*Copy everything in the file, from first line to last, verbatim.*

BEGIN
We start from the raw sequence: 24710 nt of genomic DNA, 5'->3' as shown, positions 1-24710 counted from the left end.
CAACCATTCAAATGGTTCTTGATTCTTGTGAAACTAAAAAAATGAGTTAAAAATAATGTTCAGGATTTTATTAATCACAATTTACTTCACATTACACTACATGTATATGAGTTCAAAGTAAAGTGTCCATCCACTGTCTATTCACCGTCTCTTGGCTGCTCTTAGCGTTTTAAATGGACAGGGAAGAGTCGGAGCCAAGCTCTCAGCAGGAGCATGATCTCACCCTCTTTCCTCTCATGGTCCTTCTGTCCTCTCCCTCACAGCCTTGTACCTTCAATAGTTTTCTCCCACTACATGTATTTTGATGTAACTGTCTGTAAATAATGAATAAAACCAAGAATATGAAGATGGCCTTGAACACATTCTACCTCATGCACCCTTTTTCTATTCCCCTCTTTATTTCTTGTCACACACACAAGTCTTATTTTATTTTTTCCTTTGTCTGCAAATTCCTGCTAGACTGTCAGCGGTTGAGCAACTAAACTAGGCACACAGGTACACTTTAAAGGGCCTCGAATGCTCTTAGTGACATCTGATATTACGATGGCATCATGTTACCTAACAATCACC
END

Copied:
We start from the raw sequence: 24710 nt of genomic DNA, 5'->3' as shown, positions 1-24710 counted from the left end.
CAACCATTCAAATGGTTCTTGATTCTTGTGAAACTAAAAAAATGAGTTAAAAATAATGTTCAGGATTTTATTAATCACAATTTACTTCACATTACACTACATGTATATGAGTTCAAAGTAAAGTGTCCATCCACTGTCTATTCACCGTCTCTTGGCTGCTCTTAGCGTTTTAAATGGACAGGGAAGAGTCGGAGCCAAGCTCTCAGCAGGAGCATGATCTCACCCTCTTTCCTCTCATGGTCCTTCTGTCCTCTCCCTCACAGCCTTGTACCTTCAATAGTTTTCTCCCACTACATGTATTTTGATGTAACTGTCTGTAAATAATGAATAAAACCAAGAATATGAAGATGGCCTTGAACACATTCTACCTCATGCACCCTTTTTCTATTCCCCTCTTTATTTCTTGTCACACACACAAGTCTTATTTTATTTTTTCCTTTGTCTGCAAATTCCTGCTAGACTGTCAGCGGTTGAGCAACTAAACTAGGCACACAGGTACACTTTAAAGGGCCTCGAATGCTCTTAGTGACATCTGATATTACGATGGCATCATGTTACCTAACAATCACC